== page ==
In its preferred form, and as shown in Fig. 3,` the lock washer comprises a resilient externally bevelled annulus 17, radially split or cut as at 18. As shown in detailA in Fig. 2, after the parts have been assembled and the Washer 17 extended somewhat into the countersink 15, the washer has no locking contact with any surface. However, as the nut is turned on itsthreads. the pressure forces the washer into the countersink, the tapering walls of which have a. camming or wedging action upon the washer. with a resultant converging or clamping effect thereon. Obviously as the washer is constricted its inner diameter becomes smaller so that it is forced into a rigid locking engagement with the perch or bolt carrying the nut. It

' will be. noted. that being an entirely independent element, and having its motion solely vertically, the washer will not only seat. fully and properly in the. countersink, but will also center and hold the perch. Pressure from the nut having forced the washer into the countersink, its engagement therewith centers and locks the radius rod to the-washer. and thus to the perch. Due to its resilience, the washer tends to resist the constricting action of the pressure, that is, it`

tends to spring downwardly against the-nut. Thispressure is sufficient to firmly lock the nut against retraction hy rotation on the threads of the perch.

It might, in some cases, be. desirable to enhance this nut locking action of the washer, and to that end, the modified form shown in Fig. 4 may be used. In that form of the device.the Washer has a similar transverse or radial slot 18, as the form shown in Fig. 3. this slot thus forms two edges 19 and 20. By deliecting one edge, as 20.r a bit. below the plane ofthe remainder of the washer,1

and if necessary drawing the edge out to a biting edge as at 21, I enhance to a material extent the nut locking qualities of the washer` after which its action is the same, except for the downward pressure of the edge 20, which forces the biting edge 21 into thc nut` with increased pressure to prevent it from backing off the perch.

The form 0f washer' disclosed in Fig. 5`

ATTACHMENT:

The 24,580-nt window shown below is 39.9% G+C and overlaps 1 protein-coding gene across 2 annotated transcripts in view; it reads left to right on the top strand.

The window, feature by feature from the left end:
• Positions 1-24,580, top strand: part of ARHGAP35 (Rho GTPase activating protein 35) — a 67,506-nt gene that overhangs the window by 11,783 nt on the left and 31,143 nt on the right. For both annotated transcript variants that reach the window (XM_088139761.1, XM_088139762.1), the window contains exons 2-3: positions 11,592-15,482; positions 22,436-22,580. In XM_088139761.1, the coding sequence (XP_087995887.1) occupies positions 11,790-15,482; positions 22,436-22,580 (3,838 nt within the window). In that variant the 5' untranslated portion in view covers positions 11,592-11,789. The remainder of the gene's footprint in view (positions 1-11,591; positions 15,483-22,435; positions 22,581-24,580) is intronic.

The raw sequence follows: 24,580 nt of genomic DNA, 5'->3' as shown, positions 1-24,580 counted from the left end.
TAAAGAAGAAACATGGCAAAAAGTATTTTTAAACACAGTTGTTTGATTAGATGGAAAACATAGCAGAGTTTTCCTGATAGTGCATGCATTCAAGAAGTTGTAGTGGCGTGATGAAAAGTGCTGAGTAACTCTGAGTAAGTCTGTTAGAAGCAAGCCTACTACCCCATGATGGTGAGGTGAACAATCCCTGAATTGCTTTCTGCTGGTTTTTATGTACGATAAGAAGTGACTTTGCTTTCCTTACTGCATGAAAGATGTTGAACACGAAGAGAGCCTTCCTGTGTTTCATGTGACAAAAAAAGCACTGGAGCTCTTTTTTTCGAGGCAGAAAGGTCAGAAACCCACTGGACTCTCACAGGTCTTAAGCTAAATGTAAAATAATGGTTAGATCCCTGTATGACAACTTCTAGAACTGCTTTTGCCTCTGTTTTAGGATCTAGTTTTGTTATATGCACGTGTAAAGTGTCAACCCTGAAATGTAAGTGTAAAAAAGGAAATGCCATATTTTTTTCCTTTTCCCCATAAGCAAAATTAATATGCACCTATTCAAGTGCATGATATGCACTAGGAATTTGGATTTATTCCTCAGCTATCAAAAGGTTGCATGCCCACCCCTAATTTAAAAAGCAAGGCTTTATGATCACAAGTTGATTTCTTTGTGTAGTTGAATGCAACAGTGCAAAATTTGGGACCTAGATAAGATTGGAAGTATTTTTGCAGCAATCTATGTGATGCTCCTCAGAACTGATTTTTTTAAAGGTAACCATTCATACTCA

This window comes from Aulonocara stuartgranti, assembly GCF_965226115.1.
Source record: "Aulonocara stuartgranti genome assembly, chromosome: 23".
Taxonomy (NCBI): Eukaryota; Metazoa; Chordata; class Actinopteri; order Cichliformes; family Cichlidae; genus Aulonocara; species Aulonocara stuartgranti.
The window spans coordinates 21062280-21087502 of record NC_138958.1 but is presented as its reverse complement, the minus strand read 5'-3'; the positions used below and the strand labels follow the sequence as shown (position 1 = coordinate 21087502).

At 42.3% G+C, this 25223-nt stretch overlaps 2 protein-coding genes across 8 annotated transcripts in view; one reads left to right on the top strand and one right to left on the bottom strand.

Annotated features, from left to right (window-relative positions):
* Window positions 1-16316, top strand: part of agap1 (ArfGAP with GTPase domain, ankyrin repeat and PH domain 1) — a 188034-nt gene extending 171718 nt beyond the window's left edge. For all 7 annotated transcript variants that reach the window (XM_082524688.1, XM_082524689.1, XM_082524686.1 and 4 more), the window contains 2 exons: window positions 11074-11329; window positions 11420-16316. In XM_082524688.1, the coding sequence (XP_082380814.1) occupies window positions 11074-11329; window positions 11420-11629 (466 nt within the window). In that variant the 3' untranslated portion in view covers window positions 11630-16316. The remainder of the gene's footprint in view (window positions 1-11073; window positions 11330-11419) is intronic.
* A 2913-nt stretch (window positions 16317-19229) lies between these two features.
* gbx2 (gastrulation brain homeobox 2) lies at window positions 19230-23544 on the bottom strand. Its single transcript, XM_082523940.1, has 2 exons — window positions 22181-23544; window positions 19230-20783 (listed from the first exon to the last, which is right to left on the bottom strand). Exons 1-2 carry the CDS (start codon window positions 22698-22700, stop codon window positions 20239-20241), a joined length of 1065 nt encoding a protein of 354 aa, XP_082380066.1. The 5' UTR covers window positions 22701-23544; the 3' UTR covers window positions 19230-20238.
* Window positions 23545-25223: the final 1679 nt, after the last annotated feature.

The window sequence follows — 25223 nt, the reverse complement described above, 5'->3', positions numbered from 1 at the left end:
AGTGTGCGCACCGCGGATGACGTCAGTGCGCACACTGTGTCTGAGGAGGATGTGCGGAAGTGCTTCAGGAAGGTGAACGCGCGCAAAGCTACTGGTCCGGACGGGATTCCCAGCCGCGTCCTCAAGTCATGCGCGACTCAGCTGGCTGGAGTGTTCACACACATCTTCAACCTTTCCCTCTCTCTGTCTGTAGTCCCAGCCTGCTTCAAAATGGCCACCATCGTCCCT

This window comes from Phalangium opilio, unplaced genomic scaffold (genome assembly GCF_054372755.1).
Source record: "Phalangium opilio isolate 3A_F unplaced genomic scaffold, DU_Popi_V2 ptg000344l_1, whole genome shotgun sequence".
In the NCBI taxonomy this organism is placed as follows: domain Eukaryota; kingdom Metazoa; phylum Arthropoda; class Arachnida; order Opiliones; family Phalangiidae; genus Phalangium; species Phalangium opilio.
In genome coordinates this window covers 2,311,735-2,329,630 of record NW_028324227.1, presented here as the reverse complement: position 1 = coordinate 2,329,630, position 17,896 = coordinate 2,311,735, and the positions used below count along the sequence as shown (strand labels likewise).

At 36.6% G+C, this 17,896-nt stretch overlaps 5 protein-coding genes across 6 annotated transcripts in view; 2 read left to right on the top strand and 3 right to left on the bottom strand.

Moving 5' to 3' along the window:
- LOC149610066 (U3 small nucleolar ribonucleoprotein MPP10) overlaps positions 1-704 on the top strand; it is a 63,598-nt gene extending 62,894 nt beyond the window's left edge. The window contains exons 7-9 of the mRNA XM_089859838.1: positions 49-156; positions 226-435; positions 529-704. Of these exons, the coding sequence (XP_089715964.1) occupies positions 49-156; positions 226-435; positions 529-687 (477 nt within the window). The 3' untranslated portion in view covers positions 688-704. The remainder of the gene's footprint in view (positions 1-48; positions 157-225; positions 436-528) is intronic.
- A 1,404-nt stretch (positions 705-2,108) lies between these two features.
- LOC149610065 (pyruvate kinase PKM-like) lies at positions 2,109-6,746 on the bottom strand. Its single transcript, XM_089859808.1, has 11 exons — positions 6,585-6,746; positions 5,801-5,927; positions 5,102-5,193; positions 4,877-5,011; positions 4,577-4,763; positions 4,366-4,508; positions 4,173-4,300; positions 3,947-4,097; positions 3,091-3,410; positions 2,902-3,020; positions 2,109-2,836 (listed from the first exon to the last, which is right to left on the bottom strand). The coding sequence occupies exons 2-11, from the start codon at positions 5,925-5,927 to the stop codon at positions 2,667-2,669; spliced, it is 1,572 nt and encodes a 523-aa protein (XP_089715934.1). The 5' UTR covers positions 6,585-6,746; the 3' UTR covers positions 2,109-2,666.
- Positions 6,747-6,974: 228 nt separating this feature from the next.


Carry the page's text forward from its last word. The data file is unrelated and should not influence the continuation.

includes a lsloping slot or cut 22. forming at each end of the washer, vertically inclined camming or wedging edges or faces 23. As shown in Fig. 6, after sufficient pres- In Fig. 7, the washer has a sloping slot or cut 22, and in additionyone edge 25 is formed below the plane of the washer, to enhance the nut locking qualities of the washer, similar to the washer Shown in Fig. 4.

As noted, this invention forms a rigid and effective lock in three directions, namely in locking the perch, the radius rod, and the nut. Vibration has no effect upon'it, and as the connection is rigid no wear can take place.

Although for illustration I have shown the invention as applied to an axle and radius rod connection, yet, as noted, it may he applied in vany place where a rigid and firm locking` action is desired` although of more value Where vibration is to be confor wcdging engagement with the countersink, and an internal surface adapted for emhracingly engaging the holt, the upper edge of the washer adapted to he forced uniformly and concentricallv toward the bolt hole at the inner end of the countersink. the whole so arranged that the washer centers and locks the bolt in the element. simultancously locking the nut against retrogression.

2.A removable re-usable lock washer adapted for embracing association with a bolt carrying a substantially plane faced nut. said bolt extending through a countersunk bolt hole in an element. said washer comprising a resilient` split annulus. a section through an)7 point of which is a rightangled triangle. and having three gripping and locking surfaces. a bottom surface to contact with the plane face of the nut, an external surface for wedging engagement with the countersink, and an internal surface for embracingly engaging said bolt, said lnternal Surface being an arc of va true circle, an upper edge adapted to be forced under pressure from the nut uniformly. and conoentroally toward the bolt hole at the `inner end of the oountersink, the Whole so arranged that`the Washer centers and looks the bolt against vibration or movement relatirre topthe element, and due to its resilience `simultaneously locks the nut against unde` LEO J. BOTSCHELLER.

Referenced by
Citing PatentFiling datePublication dateApplicantTitle
US2773468 *Dec 21, 1954Dec 11, 1956California Research CorpSectional barge connection
US4067371 *Jul 15, 1976Jan 10, 1978Vsi CorporationMechanically locking fastener
US6244806Jun 1, 1998Jun 12, 2001T. Kato Co., Ltd.Locking washer and locking apparatus using the same
US8881478Jun 22, 2012Nov 11, 2014Simpson Strong-Tie Company, Inc.Ratcheting take-up device
US9394706Oct 8, 2014Jul 19, 2016Simpson Strong-Tie Company, Inc.Concrete anchor
Classifications
U.S. Classification411/270, 411/935, 411/956, 411/980
International ClassificationF16B39/24
Cooperative ClassificationY10S411/956, F16B39/24, Y10S411/98, Y10S411/935
European ClassificationF16B39/24